Columns Opinion — 02 May 2013
Bidding adieu to Vaucluse

The West End site of Alexandria Inova Hospital, just off Seminary Road at North Howard Street, was once the location of one of the area’s most gracious plantations — Vaucluse, named for the French derivative of “closed valley.”

James Craik, a surgeon who was persuaded to move to Alexandria by his friend and military confidant, George Washington, just after the Revolutionary War, originally owned the property. He maintained a primary residence along Duke Street but established his country residence in what was then Fairfax County, where he died in 1814.

Thomas Fairfax, a descendant of the sixth Lord Fairfax of Cameron, then acquired the property. His ancestor had inherited a land grant of more than 1 million acres in Northern Virginia and settled at the plantation Belvoir, now the site of Fort Belvoir.

At the start of the Civil War, Vaucluse was the home of Constance Cary, a granddaughter of Thomas Fairfax and ardent secessionist. After the invasion of Alexandria by Union forces in May 1861, Constance Cary buried two trunks of the family silver in the basement and fled south to Richmond, where she wrote for the Confederate cause under the pseudonym, “Refugitta.”

There, she and two cousins — Hetty and Jennie Cary, known collectively as “the Cary Invincibles” — sewed the first three examples of the Confederate battle flag.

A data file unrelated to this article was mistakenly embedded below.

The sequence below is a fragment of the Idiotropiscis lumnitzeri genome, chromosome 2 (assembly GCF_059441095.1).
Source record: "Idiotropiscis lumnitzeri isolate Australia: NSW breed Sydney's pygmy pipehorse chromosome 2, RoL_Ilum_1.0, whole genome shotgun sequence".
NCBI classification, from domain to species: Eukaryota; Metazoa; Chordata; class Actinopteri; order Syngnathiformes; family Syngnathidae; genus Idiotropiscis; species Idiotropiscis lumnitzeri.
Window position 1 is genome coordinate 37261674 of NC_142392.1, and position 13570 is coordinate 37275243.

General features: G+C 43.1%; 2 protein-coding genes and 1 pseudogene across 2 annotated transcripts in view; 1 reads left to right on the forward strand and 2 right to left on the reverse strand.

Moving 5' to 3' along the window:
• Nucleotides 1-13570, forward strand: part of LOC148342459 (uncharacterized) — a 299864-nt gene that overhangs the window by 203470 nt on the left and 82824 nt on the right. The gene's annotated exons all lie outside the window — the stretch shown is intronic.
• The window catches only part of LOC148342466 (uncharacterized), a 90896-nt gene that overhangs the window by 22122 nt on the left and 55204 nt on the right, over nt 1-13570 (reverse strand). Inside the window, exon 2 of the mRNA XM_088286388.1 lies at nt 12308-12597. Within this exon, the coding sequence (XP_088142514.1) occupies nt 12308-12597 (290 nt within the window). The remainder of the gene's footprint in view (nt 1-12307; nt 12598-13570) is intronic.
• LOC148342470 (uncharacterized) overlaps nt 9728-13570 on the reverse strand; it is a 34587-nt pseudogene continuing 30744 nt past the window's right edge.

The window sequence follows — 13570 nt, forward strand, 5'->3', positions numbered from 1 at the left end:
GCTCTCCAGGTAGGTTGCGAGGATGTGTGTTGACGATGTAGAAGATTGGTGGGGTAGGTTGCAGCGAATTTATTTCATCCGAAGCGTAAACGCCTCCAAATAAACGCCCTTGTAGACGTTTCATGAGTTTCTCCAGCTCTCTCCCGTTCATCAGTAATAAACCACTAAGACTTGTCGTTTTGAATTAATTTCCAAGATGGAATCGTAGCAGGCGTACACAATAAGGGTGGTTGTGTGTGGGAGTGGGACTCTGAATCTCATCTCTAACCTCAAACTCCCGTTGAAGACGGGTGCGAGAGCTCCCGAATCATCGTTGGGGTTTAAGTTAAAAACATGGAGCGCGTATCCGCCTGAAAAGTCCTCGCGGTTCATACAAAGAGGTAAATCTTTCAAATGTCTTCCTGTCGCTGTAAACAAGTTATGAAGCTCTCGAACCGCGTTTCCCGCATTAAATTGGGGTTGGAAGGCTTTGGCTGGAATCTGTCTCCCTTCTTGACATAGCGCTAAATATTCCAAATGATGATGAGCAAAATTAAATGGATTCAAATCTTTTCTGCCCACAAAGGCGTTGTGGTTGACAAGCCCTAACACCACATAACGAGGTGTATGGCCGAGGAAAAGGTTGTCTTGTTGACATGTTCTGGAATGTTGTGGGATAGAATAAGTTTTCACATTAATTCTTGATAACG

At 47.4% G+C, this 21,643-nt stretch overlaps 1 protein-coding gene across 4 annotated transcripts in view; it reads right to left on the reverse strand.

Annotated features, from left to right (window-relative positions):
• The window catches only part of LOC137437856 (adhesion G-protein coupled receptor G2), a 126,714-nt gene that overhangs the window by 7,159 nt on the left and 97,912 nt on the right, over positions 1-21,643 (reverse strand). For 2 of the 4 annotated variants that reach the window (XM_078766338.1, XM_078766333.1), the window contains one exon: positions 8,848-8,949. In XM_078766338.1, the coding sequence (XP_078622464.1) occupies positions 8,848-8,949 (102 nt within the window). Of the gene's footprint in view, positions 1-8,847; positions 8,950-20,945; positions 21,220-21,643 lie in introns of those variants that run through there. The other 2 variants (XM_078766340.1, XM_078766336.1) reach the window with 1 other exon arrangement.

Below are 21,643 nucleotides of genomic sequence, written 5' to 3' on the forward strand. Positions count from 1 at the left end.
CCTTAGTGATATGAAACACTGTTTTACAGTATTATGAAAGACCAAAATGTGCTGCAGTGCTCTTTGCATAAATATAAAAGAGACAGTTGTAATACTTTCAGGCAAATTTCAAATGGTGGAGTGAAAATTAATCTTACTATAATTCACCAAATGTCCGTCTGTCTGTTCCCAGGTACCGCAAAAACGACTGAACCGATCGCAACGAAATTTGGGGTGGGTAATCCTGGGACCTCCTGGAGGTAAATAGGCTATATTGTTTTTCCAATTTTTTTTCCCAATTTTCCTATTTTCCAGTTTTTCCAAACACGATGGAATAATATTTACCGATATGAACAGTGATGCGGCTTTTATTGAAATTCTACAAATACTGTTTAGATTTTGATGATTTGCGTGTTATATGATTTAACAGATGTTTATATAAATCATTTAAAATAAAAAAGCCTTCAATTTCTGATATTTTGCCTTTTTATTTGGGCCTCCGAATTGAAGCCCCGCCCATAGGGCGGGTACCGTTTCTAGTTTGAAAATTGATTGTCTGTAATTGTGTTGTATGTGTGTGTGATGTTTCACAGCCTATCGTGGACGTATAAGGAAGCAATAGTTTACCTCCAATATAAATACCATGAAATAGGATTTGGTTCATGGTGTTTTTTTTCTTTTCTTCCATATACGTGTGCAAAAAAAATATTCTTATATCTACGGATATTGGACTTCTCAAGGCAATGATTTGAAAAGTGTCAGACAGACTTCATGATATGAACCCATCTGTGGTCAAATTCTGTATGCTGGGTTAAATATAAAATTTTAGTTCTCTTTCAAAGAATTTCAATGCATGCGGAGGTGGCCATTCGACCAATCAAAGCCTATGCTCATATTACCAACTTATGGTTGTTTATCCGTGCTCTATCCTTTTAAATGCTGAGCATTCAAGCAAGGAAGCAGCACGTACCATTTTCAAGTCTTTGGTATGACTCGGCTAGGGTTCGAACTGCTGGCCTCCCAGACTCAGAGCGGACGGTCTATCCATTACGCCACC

Soon after Constance Cary left Vaucluse, Union forces razed the home as part of construction of the Defenses of Washington. Judith McGuire, wife of the principal at nearby Episcopal High School, wrote of the fate of the plantation in a diary entry dated July 30, 1861: “Vaucluse, too, the seat of such elegant hospitality, the refined and dearly-loved home of the Fairfax family, has been leveled to the earth, fortifications thrown up across the lawn, the fine old trees felled and the whole grounds, once so embowered and shut out from public gaze, now laid bare and open — Vaucluse no more!”

Amazingly, the family silver was recovered after the war.
Out of the Attic is 
provided by the 
Office of Historic Alexandria.

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